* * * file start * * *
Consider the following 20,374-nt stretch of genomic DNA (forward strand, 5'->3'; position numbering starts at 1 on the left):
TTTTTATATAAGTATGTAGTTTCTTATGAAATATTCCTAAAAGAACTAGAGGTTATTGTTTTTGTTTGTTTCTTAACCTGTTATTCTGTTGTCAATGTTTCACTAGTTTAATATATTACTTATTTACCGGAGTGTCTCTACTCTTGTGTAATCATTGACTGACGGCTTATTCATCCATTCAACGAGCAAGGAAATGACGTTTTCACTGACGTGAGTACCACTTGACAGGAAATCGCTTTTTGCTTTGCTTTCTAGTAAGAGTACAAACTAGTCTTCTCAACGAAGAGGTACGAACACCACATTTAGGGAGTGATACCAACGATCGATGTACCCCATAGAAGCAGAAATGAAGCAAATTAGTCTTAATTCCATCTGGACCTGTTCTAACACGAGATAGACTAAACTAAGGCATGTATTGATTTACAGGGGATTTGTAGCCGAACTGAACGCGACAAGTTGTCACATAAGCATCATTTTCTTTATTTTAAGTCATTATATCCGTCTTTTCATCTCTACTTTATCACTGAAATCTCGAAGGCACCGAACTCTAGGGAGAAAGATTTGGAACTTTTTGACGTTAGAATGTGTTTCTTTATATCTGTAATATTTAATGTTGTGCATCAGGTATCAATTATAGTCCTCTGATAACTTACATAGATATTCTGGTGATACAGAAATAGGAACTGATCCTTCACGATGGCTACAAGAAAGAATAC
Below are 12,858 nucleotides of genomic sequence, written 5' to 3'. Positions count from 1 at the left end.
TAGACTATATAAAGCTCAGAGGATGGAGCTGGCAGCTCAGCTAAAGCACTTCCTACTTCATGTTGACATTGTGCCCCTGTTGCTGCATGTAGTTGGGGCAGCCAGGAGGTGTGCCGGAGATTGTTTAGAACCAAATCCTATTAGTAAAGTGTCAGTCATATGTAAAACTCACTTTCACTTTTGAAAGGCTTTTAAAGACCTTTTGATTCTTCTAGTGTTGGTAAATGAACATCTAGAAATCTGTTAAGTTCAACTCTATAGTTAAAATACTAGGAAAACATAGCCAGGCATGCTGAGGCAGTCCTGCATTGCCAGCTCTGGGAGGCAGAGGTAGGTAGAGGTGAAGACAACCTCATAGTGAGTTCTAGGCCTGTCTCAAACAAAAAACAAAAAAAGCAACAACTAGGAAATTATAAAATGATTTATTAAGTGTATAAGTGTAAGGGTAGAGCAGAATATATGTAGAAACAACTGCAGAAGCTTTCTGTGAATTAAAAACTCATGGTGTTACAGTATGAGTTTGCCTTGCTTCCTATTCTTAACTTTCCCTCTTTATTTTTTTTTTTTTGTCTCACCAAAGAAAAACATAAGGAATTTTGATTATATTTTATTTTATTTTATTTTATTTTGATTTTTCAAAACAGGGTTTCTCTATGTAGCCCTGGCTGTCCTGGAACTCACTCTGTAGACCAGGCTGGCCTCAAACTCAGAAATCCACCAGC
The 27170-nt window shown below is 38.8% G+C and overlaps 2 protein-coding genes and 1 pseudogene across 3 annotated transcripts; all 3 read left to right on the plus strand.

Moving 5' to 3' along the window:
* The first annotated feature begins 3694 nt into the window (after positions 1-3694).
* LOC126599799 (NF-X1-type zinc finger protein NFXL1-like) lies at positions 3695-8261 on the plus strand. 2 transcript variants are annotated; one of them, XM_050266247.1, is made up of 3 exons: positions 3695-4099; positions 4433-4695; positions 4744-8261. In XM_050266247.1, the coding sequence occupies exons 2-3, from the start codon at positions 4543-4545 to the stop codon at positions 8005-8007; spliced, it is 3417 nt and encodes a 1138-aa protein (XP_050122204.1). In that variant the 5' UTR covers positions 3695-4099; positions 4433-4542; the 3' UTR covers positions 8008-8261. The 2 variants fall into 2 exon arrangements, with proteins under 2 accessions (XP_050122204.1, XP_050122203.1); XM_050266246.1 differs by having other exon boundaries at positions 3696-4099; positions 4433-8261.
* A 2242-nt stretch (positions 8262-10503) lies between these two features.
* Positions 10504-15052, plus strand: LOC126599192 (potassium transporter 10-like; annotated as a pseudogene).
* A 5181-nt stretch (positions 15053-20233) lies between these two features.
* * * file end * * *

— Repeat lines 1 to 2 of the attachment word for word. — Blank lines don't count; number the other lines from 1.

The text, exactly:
Consider the following 20,374-nt stretch of genomic DNA (forward strand, 5'->3'; position numbering starts at 1 on the left):
TTTTTATATAAGTATGTAGTTTCTTATGAAATATTCCTAAAAGAACTAGAGGTTATTGTTTTTGTTTGTTTCTTAACCTGTTATTCTGTTGTCAATGTTTCACTAGTTTAATATATTACTTATTTACCGGAGTGTCTCTACTCTTGTGTAATCATTGACTGACGGCTTATTCATCCATTCAACGAGCAAGGAAATGACGTTTTCACTGACGTGAGTACCACTTGACAGGAAATCGCTTTTTGCTTTGCTTTCTAGTAAGAGTACAAACTAGTCTTCTCAACGAAGAGGTACGAACACCACATTTAGGGAGTGATACCAACGATCGATGTACCCCATAGAAGCAGAAATGAAGCAAATTAGTCTTAATTCCATCTGGACCTGTTCTAACACGAGATAGACTAAACTAAGGCATGTATTGATTTACAGGGGATTTGTAGCCGAACTGAACGCGACAAGTTGTCACATAAGCATCATTTTCTTTATTTTAAGTCATTATATCCGTCTTTTCATCTCTACTTTATCACTGAAATCTCGAAGGCACCGAACTCTAGGGAGAAAGATTTGGAACTTTTTGACGTTAGAATGTGTTTCTTTATATCTGTAATATTTAATGTTGTGCATCAGGTATCAATTATAGTCCTCTGATAACTTACATAGATATTCTGGTGATACAGAAATAGGAACTGATCCTTCACGATGGCTACAAGAAAGAATAC